Supermarkets are homing in on what might be called the category fighters in the nonfood grocery business. These are the feisty nonfood segments such as the traditional stick goods and kitchen domestics, or hot licensed children's goods that are consistent in producing profitable impulse sales with good turn rates at food stores.
Retailers such as A&P, Big Y Foods and Carr Gottstein Foods have evaluated these sections closely and have found that such categories can be merchandised as a wedge against the competition because they offer greater profits and customer stopping power.
and community relations at A&P, Montvale, N.J., explained: "Stores actually lose money on groceries, and especially on high-velocity items like coffee and cereals, used as a customer draw. So you hope to make it up with domestics, stick goods and licensed kids' products that carry 30% to 40% margins."
Vitulli said when "we run a special on boneless chicken breasts at $1.99 per pound from the regular $3.49, people make the comparison and realize how much they are saving. However, in housewares, you can get the going retail without giving the products away, and in that way we subsidize the foods specialed at low retails."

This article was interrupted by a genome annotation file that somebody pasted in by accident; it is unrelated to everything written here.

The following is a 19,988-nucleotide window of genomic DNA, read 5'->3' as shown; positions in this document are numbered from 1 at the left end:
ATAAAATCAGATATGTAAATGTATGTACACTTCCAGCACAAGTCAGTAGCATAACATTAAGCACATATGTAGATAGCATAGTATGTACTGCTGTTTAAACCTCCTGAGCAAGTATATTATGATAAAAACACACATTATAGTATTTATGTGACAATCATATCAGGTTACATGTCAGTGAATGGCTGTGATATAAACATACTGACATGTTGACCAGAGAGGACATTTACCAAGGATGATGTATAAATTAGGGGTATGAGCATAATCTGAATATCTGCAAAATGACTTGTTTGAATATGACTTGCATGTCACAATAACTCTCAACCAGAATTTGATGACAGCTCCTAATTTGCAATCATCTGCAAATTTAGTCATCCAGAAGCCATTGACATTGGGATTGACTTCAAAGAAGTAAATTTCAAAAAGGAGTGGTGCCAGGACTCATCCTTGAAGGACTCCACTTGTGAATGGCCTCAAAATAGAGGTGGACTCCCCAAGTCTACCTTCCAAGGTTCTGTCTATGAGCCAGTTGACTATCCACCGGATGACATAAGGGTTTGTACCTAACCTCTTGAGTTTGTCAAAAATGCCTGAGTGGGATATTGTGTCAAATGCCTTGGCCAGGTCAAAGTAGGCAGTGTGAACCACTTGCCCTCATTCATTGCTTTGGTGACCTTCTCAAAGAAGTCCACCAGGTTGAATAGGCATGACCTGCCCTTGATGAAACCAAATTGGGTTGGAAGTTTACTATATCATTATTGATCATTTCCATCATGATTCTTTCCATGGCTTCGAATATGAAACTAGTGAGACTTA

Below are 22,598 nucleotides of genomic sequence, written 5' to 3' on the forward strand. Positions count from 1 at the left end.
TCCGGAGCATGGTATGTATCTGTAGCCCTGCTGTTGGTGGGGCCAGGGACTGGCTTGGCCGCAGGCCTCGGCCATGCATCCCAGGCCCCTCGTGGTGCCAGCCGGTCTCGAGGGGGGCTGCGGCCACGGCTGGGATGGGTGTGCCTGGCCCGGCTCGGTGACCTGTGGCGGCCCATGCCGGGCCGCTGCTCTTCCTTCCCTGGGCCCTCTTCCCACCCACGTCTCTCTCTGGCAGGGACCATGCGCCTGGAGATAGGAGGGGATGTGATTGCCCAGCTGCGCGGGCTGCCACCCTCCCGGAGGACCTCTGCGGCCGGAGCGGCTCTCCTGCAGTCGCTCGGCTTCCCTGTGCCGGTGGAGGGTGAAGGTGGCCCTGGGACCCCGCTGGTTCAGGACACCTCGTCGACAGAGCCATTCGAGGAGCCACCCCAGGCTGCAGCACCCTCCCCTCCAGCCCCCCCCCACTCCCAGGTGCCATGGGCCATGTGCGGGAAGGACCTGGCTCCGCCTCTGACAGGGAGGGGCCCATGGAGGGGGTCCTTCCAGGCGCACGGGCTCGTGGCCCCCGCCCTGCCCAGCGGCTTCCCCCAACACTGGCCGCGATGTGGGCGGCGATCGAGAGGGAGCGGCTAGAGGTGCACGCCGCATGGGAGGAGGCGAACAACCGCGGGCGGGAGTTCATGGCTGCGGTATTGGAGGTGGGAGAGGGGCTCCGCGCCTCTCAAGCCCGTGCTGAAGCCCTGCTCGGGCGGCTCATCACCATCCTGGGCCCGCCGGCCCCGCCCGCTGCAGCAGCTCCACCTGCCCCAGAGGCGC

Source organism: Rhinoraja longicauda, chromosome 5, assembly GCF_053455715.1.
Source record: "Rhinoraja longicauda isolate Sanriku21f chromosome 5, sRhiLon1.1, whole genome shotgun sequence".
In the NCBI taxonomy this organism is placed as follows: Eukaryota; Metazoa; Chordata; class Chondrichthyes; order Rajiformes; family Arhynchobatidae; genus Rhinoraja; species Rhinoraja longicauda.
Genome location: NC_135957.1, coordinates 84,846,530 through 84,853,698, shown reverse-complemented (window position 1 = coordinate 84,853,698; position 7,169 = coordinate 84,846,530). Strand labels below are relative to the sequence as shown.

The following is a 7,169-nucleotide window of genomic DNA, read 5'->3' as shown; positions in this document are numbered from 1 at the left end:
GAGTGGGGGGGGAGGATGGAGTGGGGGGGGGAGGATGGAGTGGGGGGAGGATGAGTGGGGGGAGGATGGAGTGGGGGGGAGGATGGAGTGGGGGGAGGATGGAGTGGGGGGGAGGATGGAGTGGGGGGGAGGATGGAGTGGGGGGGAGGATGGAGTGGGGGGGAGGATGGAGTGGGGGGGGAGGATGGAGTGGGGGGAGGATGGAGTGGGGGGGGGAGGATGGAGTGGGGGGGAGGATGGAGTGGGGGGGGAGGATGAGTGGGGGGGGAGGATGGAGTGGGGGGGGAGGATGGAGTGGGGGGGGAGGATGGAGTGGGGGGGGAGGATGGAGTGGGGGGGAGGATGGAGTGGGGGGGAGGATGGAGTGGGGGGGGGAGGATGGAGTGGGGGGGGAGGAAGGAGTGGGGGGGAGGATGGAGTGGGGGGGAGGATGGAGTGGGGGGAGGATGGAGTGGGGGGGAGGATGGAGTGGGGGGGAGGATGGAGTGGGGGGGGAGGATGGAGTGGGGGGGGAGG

Gary Schloss, vice president of general merchandise at Carr Gottstein Foods, Anchorage, Ala., noted, "Stick goods enable us to capture general merchandise volume away from competing retailing formats. In expanding the mix we can sell brushes people may not have thought they needed, but when they see them in the store, they'll pick them up."
Retailers also have become more aware of the sales potential of licensed children's products as is currently being demonstrated by toys associated with Disney's "The Lion King." According to Jan Winn, director of health and beauty care and general merchandise at Big Y Foods, Springfield, Mass., "The Lion King toys are flying out the doors in plush, framed prints, puzzles, coloring and sound books, and magic markers. These are going so fast it's incredible."
But retailers noted that there are several important criteria for running a successful licensed kids' program. Price points are critical. The products must have good turns, and items must be carefully selected.
The 44-store Riser Foods chain, Bedford Heights, Ohio, is concentrating more on children's licensed goods, but on a selective basis.
Jim Fiedler, director of nonfood at Riser, mentioned price points as a factor in the successful merchandising of licensed products. Fiedler will introduce new licensed goods based not only on their popular demand, but they must be "absolutely under a $10 price point."
Fiedler added that kids' licensed plush characters based on movie themes "are what's in big demand. But, the retails have to be right, and based on store demographics. If the retail is too high and over $10 the item could be too pricey. Then, you start to get shopper resistance."